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Enterprise Products Partners L.P. Message Board

  • rdking647 rdking647 Nov 15, 2012 12:31 PM Flag

    why MLP's are getting hit hard IMHO

    it appears to be panic selling over the fiscal cliff and a possible change in taxation . MLP's in general are down over 11% in a month. for perspective after the halloween massacre of canadian energy trusts in 2006 they dropped 25% .
    in addition I thinkj a lot of people have large cap gains in MLP's and they are selling to protect them and plan to buy then back in a month or after the first of the year. add to that dividend tax anxxiety and te fact the MLP's as a whole are relatively thinly traded and teh result is wholesale price slaughter.

    now fast forward to 2013,assuming no change in tax treatment. where would you want to invest. bonds paying a negative real rate of return or an MLP paying 6,7,8% or more and growing its payout year after year.....

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    • It just makes no sense, most people don't buy MLP to sell and buy and sell, they buy and hols for the long term so the tax laws don't apply and capital gains don't come into play unless you sell. It's just stupid....

    • Investors are completely freaked out and panicking over the great unknown. Fear and uncertainty kill a market every time, and Every time the Rich Smart Guys swoop in buy all the Scared Money and Get Richer. What saddens me is that I have no money left to buy more Shares of EPD and LINE. I`ve owned units of EPD for over 10 years and i`ve seen things like this happen many times. EPD ALWAYS bounces back stronger than ever. EPD is one of the best i`ve seen at keeping things moving foreward by forward thinking in the way of Capital Projects to keep themselves positioned for organic growth rather than buyouts.Read about some of the things EPD has in the fire and Why. Not exciting reading by any means but it tells me that EPD is comitted as always for Growth and creating value for its Unit Holders.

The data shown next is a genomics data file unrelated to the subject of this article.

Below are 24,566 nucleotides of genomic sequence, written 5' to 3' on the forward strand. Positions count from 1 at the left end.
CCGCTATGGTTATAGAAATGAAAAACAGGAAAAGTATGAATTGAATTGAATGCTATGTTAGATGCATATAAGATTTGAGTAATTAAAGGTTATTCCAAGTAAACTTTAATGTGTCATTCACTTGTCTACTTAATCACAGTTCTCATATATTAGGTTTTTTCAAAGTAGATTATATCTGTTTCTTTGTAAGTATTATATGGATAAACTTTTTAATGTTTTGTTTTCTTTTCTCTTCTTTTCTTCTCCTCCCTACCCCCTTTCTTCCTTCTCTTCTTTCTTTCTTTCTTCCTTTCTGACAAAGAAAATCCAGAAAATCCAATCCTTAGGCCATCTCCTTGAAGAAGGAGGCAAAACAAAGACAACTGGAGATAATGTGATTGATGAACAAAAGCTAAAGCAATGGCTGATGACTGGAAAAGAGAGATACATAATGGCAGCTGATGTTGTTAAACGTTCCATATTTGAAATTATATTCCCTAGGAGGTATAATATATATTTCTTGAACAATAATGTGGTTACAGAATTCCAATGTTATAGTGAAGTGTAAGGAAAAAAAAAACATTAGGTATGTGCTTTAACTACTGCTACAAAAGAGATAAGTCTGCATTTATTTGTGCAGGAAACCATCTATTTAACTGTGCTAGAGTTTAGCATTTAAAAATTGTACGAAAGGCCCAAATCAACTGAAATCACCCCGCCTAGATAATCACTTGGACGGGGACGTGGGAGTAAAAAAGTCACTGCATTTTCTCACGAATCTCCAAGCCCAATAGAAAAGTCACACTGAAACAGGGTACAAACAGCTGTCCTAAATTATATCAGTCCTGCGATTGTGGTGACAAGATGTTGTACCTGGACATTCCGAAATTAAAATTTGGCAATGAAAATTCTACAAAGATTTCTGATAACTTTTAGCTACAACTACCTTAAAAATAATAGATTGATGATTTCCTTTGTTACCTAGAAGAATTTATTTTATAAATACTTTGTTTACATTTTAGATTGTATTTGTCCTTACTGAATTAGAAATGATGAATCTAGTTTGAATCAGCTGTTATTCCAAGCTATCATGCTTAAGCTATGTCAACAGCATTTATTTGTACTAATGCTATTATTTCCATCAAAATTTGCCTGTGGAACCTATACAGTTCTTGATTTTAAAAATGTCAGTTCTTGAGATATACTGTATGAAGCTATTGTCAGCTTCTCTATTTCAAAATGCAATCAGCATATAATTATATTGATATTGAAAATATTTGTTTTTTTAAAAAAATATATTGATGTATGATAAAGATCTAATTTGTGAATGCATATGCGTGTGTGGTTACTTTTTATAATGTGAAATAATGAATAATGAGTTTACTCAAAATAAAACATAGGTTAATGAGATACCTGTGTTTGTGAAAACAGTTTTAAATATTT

Sentiment: Strong Buy

    • Unfortunately the market is a assuming a change in tax treatment, see the CNBC video. It's absurd that during these market panics, MLPs tend to be more volatile than the market. As far as I'm concerned, the lower long term bond rates go, the more valuable DCF should be. The real risk to MLPs should be rising interest rates which we may never see again in our lifetimes.

      • 1 Reply to yertle120
      • Selling for lower tax rates this year, cap gains and ordinary applied to recapture, and tax policy potential change. Am encouraged if it's a rational process, which you can't count on. WSJ article by Liam Denning, that MLP taxes lost to govt is only $300 million per yr, vs a $ trillion per year deficit, .03%, 3/100s of a percent. Small potatoes, when you consider jobs and energy infrastructure and security, but you never know what will come out of the process when the can of worms is opened. The fundamentals for the industry seem stronger than ever for the next few years, and I don't think the unit prices come close to reflecting those prospects. Probably a good entry for a number of MLPs but who knows, could be a better buy before the tax/spending conversations are over. With EPDs 140% dist coverage, probably the safest in the sector.

    • In this free money environment, a lot of hedge funds borrow and buy these with the proceeds. When the market swoons big, at some point the margin calls start rolling in and you get forced (not panic) selling. You want to be the one picking up the pieces. I made a killing on it in '09 - but not after being stabbed by the falling knife many times first!

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